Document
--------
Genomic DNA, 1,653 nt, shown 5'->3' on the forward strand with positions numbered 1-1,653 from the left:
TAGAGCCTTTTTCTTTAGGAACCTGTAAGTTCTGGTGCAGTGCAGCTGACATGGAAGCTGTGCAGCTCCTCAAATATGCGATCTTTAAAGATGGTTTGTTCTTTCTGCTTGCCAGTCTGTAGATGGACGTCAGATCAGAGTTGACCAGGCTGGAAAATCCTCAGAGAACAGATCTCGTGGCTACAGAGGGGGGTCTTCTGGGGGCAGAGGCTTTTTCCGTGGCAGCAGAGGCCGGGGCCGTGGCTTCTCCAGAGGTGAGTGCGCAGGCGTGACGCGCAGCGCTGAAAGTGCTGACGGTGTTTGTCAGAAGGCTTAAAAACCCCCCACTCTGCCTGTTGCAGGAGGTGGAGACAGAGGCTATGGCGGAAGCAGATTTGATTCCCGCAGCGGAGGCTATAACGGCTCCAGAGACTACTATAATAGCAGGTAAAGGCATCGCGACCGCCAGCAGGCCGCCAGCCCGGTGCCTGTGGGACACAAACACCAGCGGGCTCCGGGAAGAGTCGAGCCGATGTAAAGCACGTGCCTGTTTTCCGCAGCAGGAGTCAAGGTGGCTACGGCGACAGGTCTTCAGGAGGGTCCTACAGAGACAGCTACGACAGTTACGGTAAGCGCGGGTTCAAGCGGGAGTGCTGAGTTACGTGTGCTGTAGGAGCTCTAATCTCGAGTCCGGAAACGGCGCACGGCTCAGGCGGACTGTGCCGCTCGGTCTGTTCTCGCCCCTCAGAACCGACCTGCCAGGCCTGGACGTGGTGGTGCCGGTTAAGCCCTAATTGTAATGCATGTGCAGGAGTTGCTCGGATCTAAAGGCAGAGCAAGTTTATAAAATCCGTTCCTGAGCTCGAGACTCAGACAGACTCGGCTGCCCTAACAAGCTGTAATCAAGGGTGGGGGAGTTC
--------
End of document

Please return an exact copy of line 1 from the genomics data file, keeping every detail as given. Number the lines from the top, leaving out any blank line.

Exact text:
Genomic DNA, 1,653 nt, shown 5'->3' on the forward strand with positions numbered 1-1,653 from the left: